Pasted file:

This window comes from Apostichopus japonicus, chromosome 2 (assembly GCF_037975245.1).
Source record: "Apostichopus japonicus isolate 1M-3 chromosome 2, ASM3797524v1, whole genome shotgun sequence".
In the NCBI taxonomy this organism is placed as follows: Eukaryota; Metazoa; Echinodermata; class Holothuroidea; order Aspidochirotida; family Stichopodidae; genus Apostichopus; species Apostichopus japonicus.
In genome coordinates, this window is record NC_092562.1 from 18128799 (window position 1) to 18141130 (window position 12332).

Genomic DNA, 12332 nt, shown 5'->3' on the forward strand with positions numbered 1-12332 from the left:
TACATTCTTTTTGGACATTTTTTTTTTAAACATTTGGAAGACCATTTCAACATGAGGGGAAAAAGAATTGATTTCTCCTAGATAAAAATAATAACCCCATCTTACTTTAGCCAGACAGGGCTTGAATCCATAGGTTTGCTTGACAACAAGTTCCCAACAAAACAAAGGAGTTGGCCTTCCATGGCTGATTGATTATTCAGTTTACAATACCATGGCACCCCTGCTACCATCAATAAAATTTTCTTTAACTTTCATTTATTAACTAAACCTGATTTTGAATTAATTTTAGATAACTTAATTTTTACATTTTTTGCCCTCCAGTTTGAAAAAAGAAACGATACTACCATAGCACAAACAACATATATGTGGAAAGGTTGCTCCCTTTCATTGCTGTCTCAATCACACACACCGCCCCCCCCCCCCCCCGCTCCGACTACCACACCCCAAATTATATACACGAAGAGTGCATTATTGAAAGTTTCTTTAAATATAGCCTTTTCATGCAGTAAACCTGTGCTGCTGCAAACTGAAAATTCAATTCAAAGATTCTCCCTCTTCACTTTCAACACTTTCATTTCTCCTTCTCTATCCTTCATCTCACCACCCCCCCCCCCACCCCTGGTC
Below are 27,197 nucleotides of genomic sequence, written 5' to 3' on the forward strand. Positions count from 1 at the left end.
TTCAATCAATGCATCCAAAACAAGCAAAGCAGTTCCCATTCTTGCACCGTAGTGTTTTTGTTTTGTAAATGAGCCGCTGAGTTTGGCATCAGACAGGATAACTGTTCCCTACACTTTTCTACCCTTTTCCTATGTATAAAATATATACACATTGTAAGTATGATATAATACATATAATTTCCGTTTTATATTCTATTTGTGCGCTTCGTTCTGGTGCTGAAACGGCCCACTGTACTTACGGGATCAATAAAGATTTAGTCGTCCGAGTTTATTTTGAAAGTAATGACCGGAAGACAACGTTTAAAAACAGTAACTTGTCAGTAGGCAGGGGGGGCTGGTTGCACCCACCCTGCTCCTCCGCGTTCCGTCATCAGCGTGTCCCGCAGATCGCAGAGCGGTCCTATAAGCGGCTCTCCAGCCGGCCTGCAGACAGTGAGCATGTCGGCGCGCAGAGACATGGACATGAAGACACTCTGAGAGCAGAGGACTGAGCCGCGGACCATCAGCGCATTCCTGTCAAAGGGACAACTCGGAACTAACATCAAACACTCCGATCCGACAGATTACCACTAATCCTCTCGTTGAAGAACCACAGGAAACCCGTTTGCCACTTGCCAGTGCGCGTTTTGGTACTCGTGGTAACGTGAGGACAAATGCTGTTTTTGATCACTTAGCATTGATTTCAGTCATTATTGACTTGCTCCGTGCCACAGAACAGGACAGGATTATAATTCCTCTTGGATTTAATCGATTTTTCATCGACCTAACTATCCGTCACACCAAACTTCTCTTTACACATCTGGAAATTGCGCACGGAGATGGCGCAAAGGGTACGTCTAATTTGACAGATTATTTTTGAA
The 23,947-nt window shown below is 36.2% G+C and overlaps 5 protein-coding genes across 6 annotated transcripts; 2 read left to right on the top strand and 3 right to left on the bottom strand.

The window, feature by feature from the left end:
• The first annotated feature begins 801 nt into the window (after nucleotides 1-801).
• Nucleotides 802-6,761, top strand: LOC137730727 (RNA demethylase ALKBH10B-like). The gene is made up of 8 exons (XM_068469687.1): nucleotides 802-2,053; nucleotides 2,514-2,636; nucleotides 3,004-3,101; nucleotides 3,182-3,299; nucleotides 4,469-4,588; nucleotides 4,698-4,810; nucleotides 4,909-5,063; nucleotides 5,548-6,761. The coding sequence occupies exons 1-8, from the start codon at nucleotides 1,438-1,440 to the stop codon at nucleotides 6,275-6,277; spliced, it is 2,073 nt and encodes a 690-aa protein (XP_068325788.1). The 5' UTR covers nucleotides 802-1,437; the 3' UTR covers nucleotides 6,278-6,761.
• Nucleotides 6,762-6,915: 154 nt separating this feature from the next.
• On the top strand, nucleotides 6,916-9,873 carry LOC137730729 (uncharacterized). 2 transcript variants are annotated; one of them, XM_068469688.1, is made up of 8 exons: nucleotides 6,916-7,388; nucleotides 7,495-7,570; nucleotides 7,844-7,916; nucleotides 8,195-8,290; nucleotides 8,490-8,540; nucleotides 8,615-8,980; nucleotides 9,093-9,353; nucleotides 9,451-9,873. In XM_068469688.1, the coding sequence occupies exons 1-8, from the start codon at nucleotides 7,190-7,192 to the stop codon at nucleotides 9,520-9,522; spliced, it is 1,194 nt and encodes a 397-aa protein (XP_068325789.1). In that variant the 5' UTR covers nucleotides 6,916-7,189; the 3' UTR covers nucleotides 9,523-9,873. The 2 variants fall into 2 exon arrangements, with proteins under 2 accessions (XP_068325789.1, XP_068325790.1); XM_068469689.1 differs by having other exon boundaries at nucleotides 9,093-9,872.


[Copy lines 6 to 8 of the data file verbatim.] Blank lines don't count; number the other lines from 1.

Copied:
TACATTCTTTTTGGACATTTTTTTTTTAAACATTTGGAAGACCATTTCAACATGAGGGGAAAAAGAATTGATTTCTCCTAGATAAAAATAATAACCCCATCTTACTTTAGCCAGACAGGGCTTGAATCCATAGGTTTGCTTGACAACAAGTTCCCAACAAAACAAAGGAGTTGGCCTTCCATGGCTGATTGATTATTCAGTTTACAATACCATGGCACCCCTGCTACCATCAATAAAATTTTCTTTAACTTTCATTTATTAACTAAACCTGATTTTGAATTAATTTTAGATAACTTAATTTTTACATTTTTTGCCCTCCAGTTTGAAAAAAGAAACGATACTACCATAGCACAAACAACATATATGTGGAAAGGTTGCTCCCTTTCATTGCTGTCTCAATCACACACACCGCCCCCCCCCCCCCCCGCTCCGACTACCACACCCCAAATTATATACACGAAGAGTGCATTATTGAAAGTTTCTTTAAATATAGCCTTTTCATGCAGTAAACCTGTGCTGCTGCAAACTGAAAATTCAATTCAAAGATTCTCCCTCTTCACTTTCAACACTTTCATTTCTCCTTCTCTATCCTTCATCTCACCACCCCCCCCCCCACCCCTGGTC
Below are 27,197 nucleotides of genomic sequence, written 5' to 3' on the forward strand. Positions count from 1 at the left end.
TTCAATCAATGCATCCAAAACAAGCAAAGCAGTTCCCATTCTTGCACCGTAGTGTTTTTGTTTTGTAAATGAGCCGCTGAGTTTGGCATCAGACAGGATAACTGTTCCCTACACTTTTCTACCCTTTTCCTATGTATAAAATATATACACATTGTAAGTATGATATAATACATATAATTTCCGTTTTATATTCTATTTGTGCGCTTCGTTCTGGTGCTGAAACGGCCCACTGTACTTACGGGATCAATAAAGATTTAGTCGTCCGAGTTTATTTTGAAAGTAATGACCGGAAGACAACGTTTAAAAACAGTAACTTGTCAGTAGGCAGGGGGGGCTGGTTGCACCCACCCTGCTCCTCCGCGTTCCGTCATCAGCGTGTCCCGCAGATCGCAGAGCGGTCCTATAAGCGGCTCTCCAGCCGGCCTGCAGACAGTGAGCATGTCGGCGCGCAGAGACATGGACATGAAGACACTCTGAGAGCAGAGGACTGAGCCGCGGACCATCAGCGCATTCCTGTCAAAGGGACAACTCGGAACTAACATCAAACACTCCGATCCGACAGATTACCACTAATCCTCTCGTTGAAGAACCACAGGAAACCCGTTTGCCACTTGCCAGTGCGCGTTTTGGTACTCGTGGTAACGTGAGGACAAATGCTGTTTTTGATCACTTAGCATTGATTTCAGTCATTATTGACTTGCTCCGTGCCACAGAACAGGACAGGATTATAATTCCTCTTGGATTTAATCGATTTTTCATCGACCTAACTATCCGTCACACCAAACTTCTCTTTACACATCTGGAAATTGCGCACGGAGATGGCGCAAAGGGTACGTCTAATTTGACAGATTATTTTTGAA